Technical achievements cited in FPA awards include a barrier pack for shipping welding electrodes, a mixer for two-part adhesives and a peelable suture package.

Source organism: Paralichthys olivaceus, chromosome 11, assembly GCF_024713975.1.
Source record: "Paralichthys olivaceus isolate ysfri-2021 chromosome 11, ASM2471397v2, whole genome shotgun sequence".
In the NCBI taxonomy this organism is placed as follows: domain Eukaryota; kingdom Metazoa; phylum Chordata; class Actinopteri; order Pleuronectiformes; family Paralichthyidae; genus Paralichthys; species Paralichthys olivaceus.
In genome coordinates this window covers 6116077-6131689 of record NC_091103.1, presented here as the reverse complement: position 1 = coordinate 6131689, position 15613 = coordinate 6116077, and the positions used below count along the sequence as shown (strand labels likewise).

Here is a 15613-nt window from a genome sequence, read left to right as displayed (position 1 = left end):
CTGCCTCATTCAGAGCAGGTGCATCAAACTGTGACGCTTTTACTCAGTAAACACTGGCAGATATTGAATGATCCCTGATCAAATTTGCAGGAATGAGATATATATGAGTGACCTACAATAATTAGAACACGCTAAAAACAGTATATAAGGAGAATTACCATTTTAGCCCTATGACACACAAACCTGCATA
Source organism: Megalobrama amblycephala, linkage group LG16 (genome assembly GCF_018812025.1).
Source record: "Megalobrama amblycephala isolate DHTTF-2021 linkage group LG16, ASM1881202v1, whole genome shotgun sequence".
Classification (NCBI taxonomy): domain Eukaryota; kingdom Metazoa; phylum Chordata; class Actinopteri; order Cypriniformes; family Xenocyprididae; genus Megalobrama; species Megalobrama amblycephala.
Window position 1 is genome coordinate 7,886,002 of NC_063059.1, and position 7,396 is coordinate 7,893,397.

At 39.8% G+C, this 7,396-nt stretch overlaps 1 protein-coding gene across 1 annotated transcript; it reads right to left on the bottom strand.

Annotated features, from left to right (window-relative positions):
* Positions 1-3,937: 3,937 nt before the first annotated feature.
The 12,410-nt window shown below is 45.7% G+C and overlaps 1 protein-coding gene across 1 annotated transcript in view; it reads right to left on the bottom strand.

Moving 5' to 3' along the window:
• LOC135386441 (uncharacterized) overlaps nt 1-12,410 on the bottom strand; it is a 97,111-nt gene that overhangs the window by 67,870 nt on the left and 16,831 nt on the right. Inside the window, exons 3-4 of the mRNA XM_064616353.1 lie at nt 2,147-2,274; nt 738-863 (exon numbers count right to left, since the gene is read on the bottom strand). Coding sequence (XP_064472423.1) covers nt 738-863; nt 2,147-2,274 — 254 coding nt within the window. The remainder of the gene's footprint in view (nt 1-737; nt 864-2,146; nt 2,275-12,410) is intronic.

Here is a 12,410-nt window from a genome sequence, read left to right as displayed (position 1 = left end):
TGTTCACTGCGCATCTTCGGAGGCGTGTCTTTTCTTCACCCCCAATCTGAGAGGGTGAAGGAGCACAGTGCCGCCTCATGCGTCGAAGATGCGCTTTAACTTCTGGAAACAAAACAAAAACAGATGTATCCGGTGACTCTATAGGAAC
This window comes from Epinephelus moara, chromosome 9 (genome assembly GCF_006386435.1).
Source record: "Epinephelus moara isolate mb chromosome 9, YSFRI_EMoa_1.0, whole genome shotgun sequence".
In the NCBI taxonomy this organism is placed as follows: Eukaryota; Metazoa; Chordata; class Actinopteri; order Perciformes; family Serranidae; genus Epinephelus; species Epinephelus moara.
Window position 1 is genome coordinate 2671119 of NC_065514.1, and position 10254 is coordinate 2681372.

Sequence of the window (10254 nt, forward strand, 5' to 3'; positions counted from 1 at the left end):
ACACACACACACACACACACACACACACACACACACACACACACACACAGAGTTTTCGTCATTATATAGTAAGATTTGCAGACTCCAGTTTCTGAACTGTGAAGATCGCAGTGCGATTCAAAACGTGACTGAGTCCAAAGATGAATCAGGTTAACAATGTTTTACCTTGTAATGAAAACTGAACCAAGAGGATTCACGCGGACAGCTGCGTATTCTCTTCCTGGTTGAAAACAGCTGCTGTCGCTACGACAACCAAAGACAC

Virtually all of this year's Flexible Packaging Association award winners could boast of their package's particular technical achievements. Three winners stand out as especially unusual: one is a vacuum-packed hermetically sealed barrier package that protects welding electrodes in shipment while guaranteeing their arrival at the welding site with a low level of ambient moisture. The ElectroPak (electrode packaging) System (1) is used to ship four pouches each containing 5 kg of electrodes within an outer corrugated carrier box. This system is believed to represent the first use of flexible film used to pack these sharp rod-like electrodes which are used by welders in industrial construction projects such as buildings and oil platforms. Traditionally electrodes are packed within cellophane-wrapped corrugated shipping cases that can allow the entrance of moisture that reduces the effectiveness of the weld itself. Large orders tend to be shipped in metal canisters that provide adequate moisture protection but can be both expensive to purchase and difficult to dispose of. ElectroPak functions as something of a portion pack and is estimated to provide material savings of 57% compared to metal. The structure combined with separate thermoformed end caps provides puncture-resistance during transit. Vacuum packaging and hermetic sealing virtually eliminate moisture difficulties even in the harsh environments common to industrial construction sites. The approximately 13-mil pouch structure is adhesive-laminated by Georgia Packaging (Columbus GA) in two passes on a single machine. From the outside-in the structure includes 48-ga polyester/10# polyethylene/0.0003 aluminum foil/7.5# PE/3-mil Valeron®/37# PE. Valéron Strength Films (Houston TX) Valéron film provides the structure with most of its muscle. Often specified for military applications the Valéron lamination comprises two separate 1.25-mil webs of high-density PE. Each roll is spiral-cut on a 45-degree angle during rewind. The two films are then laminated together with a 1/2-mil layer of PE. Valéron describes the finished structure as a "cross-laminated" material that provides the superior puncture- and tear-resistance needed by the sharp welding electrodes. Individual pouches are fabricated by James Dawson Enterprises (La Chine Quebec Canada). ElectroPak was first used for electrodes packaged by Montreal Canada-based Air Liquide/ Canadian Liquid Air for construction of the Hibernia Offshore Drilling and Production Platform. Limited quantities were used as early as 1992 though more extensive use has come within the past two years. Electrodes are used to fuse metal pieces together. Each coated electrode is approximately 15" in length shaped much like a sparkler. A welder clamps a lead onto the electrode. At the other end of the lead is a transformer. Upon contact a current creates an arc (hence "arc welding") that uses the electrode to fuse the pieces together. "Electrode packaging requires a very strong material able to resist abrasion in transit" notes Elise Lecompte-Marmo a process management technical chemist for the company's Electrode Business Unit. "Additionally electrode packaging presents a dense volume in a relatively small package which furthers the requirement for strength puncture and abrasion resistance. "We only use it for a small percentage of our customers (welders) who request it for very special orders because it contains a relatively small quantity of electrodes" she notes. "This package is very economical for our customers in that it uses less material than do more traditional paper plastic and corrugated combinations." Weight savings are estimated at 57% for the new package compared with canisters. "Ultimately Canadian Liquid Air's customers are benefitting from the premium-grade product and packaging application" says James Dawson marketing manager Andrew Gustyn. "This package is ready to be used and circumvents the need for the end user to take several hours to allow drying time for the electrodes." Glue proves 'smart' A new flexible package from Polymeric Systems Inc. (Phoenixville PA) is said to have impressed FPA judges with its efficient design that turns a burstable-seal package for two-part adhesives into its own mixing and dispensing kit (2). Traditionally using flexible packaging for epoxies and other two-part reactive solutions meant kneading by hand the two solutions within the package a process that doesn't always guarantee a 100% mix. The new patented flexible package dubbed SUM PAK(TM) (Single User Mixer Package) contains a unique series of mixing chambers with pre-cut holes. The holes break up and recombine a two-part epoxy as the two streams of material are forced through a 5" L mixing section on the way to the pre-cut dispensing tip. Itself a manufacturer of sealants caulks and epoxy adhesives PSI contract packages the epoxy for Tipton PA-based New Pig Corp. which debuted the item in September '95 under the Pig Clear Epoxy name in its industrial supply catalog. (Although the films can be printed New Pig's package is blank white on one side clear on the other. Decoration of this package isn't a priority for the marketer which conducts its business by mail order.) PSI president Ted Flint says the main advantage of this package is its abilty to "mix at the molecular level." The single-use package containing 3 g of two-part epoxy adhesive streamlines the process of mixing and applying glue with minimal waste and no cleanup. Measuring only 1 1/2" W x 8 1/2" L the package consists of three separate film layers that separate the two product components. From the outside the package consists of white low-density polyethylene/component one/metallized polyester/component two/clear LDPE. According to Flint the films were chosen to match the oxygen and moisture barrier needs of the product and provide a one-year shelf life. There's nothing exceptional about the materials themselves that's specific to the packaging concept; rather it's how the films are put together. In the product containment section which occupies the first 2 1/2" of the package's length the two formulations occupy the same area of the pouch but are separated by the middle ply. The mixing section separated from the containment section by a burstable interior seal consists of a series of 10 heat-sealed chambers arranged sequentially. The middle ply of film has a series of holes that vary in size and pattern. As the two components are squeezed through the package product flows underneath the web in one section and above it in the next passing through the holes from chamber to chamber. This separates and recombines the two streams a number of times until they're thoroughly mixed. "Based on the number of times that a stream is broken up and recombined you can calculate at what point you'll have molecular mixing meaning molecule A is next to molecule B" explains Ted Flint PSI president. Since the face layer is clear the user can watch the streams break up and recombine as they're forced through the package and out the pre-cut dispensing tip. The pouch is formed filled and sealed on a custom horizontal machine where pouches are filled and sealed in a vertical fashion. The machine was built to PSI's specifications by Creative Technology Systems (Bear DE). One of the central challenges in developing a machine to create the package was in achieving two different strengths of heat seals on one package. (The chambers in the mixing section must be completely heat sealed while the seals that contain the product must be burstable.) In addition to complete mixing benefits include ease of application small size single-use application fast mixing and minimal disposal requirements. Unlike packs for other two-component reactive products that require mixing the SUM PAK requires no other accoutrements; others use a special syringe or cartridge. Plus there's no mixing tools to clean afterwards. The design of the package also reduces the chance for the user's exposure to the contents. Product trapped inside the package is said to be minimal. In addition to selling packaged product to New Pig PSI plans to market the product/package combo under its own Smart Glue brand in order to drum up interest in the packaging concept. Sutures add a peel The emergence of the peelable two-part suture package (3) has been well-received by the medical community for the convenience and time-savings it brings to the operating room (See PW January '96 p. 46). Medical device manufacturer Ethicon Inc. a Johnson & Johnson Co. has taken the concept one step further with a new peelable suture package that eliminates the outer wrap. It won an award in the FPA's medical packaging category. "We used to have a polyolefin film/Tyvek® pouch that peeled open" says Michael Pohle director of packaging development at Ethicon. "Inside was a small vinyl/foil lamination that you had to tear open. What we've done is eliminate one step and one layer of packaging for operating room nurses--that's less time-consuming for them and it reduces their waste." Even so Ethicon had to approach this change carefully as nurses had become comfortable with the two-step process. "The secondary wrap did not add sterility" maintains Pohle but merely protected the foil package against any rough handling. Steps were taken so that the new material replicated the same tactile qualities as the two-part package with the addition of the peel-open feature. The new package exposes no sharp edges unlike the tear-open foil so any cut fingers in the operating room are eliminated. "We did a large numbers of nurse evaluations before we introduced these" says Pohle "and they've been received well." Ethicon declines to identify the material used but says that the new single-layer package offers improved moisture barrier properties and shelf life over the vinyl/foil lamination. From the environmental side the new package is said to reduce package waste 10% by weight and 15% by volume compared to two-part packages. It's provided by American National Can (Chicago IL). The company used the packaging change as an opportunity to simplify graphics. Although still color-coded the use of color has been minimized to aid legibility. The new material also allowed Ethicon to switch from solvent- to water-based inks. The company prefers not to specify the printing method. Sold in packs of twelve the sutures are distributed nationally and internationally. They were introduced in April of 1995.